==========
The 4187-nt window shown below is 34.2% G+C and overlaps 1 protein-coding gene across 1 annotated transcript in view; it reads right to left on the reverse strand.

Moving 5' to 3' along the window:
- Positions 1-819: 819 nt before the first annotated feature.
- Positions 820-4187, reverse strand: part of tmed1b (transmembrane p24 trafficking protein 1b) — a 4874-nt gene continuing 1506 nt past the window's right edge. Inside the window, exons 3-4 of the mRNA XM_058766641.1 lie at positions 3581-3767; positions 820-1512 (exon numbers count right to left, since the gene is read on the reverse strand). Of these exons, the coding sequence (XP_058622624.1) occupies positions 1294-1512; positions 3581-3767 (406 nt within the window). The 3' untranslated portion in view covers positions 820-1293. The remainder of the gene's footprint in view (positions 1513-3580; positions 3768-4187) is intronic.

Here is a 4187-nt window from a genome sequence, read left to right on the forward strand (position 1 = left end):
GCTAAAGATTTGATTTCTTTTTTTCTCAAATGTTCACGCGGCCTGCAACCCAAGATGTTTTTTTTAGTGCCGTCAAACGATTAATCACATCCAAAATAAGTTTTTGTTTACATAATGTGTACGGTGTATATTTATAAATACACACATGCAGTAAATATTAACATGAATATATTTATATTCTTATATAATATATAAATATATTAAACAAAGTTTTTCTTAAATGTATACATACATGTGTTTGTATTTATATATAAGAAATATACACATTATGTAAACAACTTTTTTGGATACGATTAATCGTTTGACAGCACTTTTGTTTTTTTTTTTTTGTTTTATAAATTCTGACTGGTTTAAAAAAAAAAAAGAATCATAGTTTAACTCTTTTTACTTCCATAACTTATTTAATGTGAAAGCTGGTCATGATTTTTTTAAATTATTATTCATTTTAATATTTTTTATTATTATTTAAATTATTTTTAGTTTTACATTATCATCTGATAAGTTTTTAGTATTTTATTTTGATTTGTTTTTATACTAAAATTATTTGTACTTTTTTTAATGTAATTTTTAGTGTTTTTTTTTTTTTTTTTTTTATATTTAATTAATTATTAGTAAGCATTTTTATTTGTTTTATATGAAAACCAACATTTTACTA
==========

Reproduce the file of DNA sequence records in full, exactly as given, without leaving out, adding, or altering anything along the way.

The 4187-nt window shown below is 34.2% G+C and overlaps 1 protein-coding gene across 1 annotated transcript in view; it reads right to left on the reverse strand.

Moving 5' to 3' along the window:
- Positions 1-819: 819 nt before the first annotated feature.
- Positions 820-4187, reverse strand: part of tmed1b (transmembrane p24 trafficking protein 1b) — a 4874-nt gene continuing 1506 nt past the window's right edge. Inside the window, exons 3-4 of the mRNA XM_058766641.1 lie at positions 3581-3767; positions 820-1512 (exon numbers count right to left, since the gene is read on the reverse strand). Of these exons, the coding sequence (XP_058622624.1) occupies positions 1294-1512; positions 3581-3767 (406 nt within the window). The 3' untranslated portion in view covers positions 820-1293. The remainder of the gene's footprint in view (positions 1513-3580; positions 3768-4187) is intronic.

Here is a 4187-nt window from a genome sequence, read left to right on the forward strand (position 1 = left end):
GCTAAAGATTTGATTTCTTTTTTTCTCAAATGTTCACGCGGCCTGCAACCCAAGATGTTTTTTTTAGTGCCGTCAAACGATTAATCACATCCAAAATAAGTTTTTGTTTACATAATGTGTACGGTGTATATTTATAAATACACACATGCAGTAAATATTAACATGAATATATTTATATTCTTATATAATATATAAATATATTAAACAAAGTTTTTCTTAAATGTATACATACATGTGTTTGTATTTATATATAAGAAATATACACATTATGTAAACAACTTTTTTGGATACGATTAATCGTTTGACAGCACTTTTGTTTTTTTTTTTTTGTTTTATAAATTCTGACTGGTTTAAAAAAAAAAAAGAATCATAGTTTAACTCTTTTTACTTCCATAACTTATTTAATGTGAAAGCTGGTCATGATTTTTTTAAATTATTATTCATTTTAATATTTTTTATTATTATTTAAATTATTTTTAGTTTTACATTATCATCTGATAAGTTTTTAGTATTTTATTTTGATTTGTTTTTATACTAAAATTATTTGTACTTTTTTTAATGTAATTTTTAGTGTTTTTTTTTTTTTTTTTTTTATATTTAATTAATTATTAGTAAGCATTTTTATTTGTTTTATATGAAAACCAACATTTTACTA